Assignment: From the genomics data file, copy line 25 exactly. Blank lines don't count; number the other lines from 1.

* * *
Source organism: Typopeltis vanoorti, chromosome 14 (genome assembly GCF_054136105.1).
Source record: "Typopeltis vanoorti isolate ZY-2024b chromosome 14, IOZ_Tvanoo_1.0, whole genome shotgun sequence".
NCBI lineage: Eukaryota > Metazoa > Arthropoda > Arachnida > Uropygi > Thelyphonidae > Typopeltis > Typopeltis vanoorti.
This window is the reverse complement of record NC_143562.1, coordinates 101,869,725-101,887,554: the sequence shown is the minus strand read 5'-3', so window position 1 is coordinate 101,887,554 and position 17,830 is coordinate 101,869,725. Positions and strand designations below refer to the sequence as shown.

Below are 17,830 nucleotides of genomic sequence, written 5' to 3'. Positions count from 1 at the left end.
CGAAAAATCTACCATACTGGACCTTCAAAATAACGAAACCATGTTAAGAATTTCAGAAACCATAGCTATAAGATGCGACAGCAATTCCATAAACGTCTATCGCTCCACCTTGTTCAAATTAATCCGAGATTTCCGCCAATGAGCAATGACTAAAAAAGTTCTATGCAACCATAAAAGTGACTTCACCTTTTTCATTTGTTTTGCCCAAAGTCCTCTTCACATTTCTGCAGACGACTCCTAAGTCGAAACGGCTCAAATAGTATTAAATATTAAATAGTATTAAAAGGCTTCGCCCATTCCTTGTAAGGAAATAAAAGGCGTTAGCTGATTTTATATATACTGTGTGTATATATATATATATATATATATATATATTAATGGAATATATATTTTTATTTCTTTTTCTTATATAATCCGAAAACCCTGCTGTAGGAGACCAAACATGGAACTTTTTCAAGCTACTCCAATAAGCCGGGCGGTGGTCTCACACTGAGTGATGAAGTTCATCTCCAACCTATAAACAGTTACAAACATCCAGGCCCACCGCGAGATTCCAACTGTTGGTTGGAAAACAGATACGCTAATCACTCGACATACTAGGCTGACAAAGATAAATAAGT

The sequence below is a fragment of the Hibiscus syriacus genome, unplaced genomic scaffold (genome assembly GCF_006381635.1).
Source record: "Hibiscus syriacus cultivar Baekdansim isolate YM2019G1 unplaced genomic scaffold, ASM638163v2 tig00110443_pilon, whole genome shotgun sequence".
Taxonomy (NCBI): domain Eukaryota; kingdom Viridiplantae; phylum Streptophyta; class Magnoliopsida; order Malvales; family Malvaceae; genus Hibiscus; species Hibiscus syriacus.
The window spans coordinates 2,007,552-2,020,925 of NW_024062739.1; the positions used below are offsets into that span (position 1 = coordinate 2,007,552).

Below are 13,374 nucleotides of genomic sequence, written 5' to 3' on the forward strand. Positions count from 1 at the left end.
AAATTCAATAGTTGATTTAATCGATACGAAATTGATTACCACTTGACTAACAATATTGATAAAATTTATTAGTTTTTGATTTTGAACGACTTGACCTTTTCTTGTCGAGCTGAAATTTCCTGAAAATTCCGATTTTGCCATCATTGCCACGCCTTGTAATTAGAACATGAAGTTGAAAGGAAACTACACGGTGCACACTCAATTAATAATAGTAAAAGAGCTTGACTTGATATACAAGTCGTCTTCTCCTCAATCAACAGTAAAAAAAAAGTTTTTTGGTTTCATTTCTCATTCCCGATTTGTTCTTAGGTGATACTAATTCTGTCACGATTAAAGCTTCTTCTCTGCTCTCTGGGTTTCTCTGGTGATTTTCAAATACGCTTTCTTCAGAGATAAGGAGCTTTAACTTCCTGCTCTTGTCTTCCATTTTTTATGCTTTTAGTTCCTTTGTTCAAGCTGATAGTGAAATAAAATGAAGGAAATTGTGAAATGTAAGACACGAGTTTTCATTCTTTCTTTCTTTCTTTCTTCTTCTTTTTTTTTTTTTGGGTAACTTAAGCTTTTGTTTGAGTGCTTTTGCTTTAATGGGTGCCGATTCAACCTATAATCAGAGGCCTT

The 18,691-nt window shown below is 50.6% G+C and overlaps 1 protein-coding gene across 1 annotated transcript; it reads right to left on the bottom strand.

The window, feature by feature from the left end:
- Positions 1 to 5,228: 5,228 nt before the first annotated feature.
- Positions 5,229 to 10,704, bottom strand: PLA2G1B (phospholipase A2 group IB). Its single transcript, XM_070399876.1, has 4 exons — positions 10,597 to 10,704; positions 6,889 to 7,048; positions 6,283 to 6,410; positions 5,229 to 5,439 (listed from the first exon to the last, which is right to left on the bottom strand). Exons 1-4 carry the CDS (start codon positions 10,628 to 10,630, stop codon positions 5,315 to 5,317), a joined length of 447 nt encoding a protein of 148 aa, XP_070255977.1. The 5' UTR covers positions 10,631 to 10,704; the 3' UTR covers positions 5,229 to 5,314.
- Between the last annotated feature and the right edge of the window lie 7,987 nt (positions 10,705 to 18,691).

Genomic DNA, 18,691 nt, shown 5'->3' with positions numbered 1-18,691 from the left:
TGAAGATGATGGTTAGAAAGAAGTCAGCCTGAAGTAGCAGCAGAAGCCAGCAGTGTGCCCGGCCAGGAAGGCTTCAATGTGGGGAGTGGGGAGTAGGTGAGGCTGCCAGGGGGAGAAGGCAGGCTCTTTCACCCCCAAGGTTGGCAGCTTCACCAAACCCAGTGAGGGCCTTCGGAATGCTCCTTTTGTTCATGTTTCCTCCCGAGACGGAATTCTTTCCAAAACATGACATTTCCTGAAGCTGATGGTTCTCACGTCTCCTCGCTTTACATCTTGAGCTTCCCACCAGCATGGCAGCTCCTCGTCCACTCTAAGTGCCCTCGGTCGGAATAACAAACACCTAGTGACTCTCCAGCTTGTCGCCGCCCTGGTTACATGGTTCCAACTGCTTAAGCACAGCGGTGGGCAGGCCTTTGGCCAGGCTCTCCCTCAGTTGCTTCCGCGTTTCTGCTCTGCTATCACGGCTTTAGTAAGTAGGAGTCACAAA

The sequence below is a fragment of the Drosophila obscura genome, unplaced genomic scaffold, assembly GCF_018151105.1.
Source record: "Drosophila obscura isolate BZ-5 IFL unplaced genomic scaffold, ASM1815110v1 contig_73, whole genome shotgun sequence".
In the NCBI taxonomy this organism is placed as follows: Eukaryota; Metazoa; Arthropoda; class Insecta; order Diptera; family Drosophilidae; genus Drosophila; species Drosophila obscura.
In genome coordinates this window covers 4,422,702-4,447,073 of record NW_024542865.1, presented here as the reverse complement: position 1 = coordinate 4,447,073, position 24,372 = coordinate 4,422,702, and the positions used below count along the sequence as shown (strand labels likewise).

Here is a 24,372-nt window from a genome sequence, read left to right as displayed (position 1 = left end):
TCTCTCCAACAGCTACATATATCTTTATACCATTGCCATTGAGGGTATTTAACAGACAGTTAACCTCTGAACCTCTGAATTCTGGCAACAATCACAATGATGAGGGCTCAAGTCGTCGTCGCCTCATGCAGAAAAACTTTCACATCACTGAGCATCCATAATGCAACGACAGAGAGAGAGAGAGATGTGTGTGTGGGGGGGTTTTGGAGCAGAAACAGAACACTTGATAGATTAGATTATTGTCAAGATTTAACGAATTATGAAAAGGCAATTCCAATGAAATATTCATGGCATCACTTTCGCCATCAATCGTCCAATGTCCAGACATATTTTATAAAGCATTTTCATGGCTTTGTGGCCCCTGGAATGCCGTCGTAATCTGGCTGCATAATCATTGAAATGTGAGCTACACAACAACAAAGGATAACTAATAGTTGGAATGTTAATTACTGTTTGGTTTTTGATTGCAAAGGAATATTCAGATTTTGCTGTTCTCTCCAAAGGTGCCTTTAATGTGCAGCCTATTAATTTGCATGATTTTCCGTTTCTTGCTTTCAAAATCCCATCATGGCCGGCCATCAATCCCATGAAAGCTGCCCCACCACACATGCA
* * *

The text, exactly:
TCTCTCCAACAGCTACATATATCTTTATACCATTGCCATTGAGGGTATTTAACAGACAGTTAACCTCTGAACCTCTGAATTCTGGCAACAATCACAATGATGAGGGCTCAAGTCGTCGTCGCCTCATGCAGAAAAACTTTCACATCACTGAGCATCCATAATGCAACGACAGAGAGAGAGAGAGATGTGTGTGTGGGGGGGTTTTGGAGCAGAAACAGAACACTTGATAGATTAGATTATTGTCAAGATTTAACGAATTATGAAAAGGCAATTCCAATGAAATATTCATGGCATCACTTTCGCCATCAATCGTCCAATGTCCAGACATATTTTATAAAGCATTTTCATGGCTTTGTGGCCCCTGGAATGCCGTCGTAATCTGGCTGCATAATCATTGAAATGTGAGCTACACAACAACAAAGGATAACTAATAGTTGGAATGTTAATTACTGTTTGGTTTTTGATTGCAAAGGAATATTCAGATTTTGCTGTTCTCTCCAAAGGTGCCTTTAATGTGCAGCCTATTAATTTGCATGATTTTCCGTTTCTTGCTTTCAAAATCCCATCATGGCCGGCCATCAATCCCATGAAAGCTGCCCCACCACACATGCA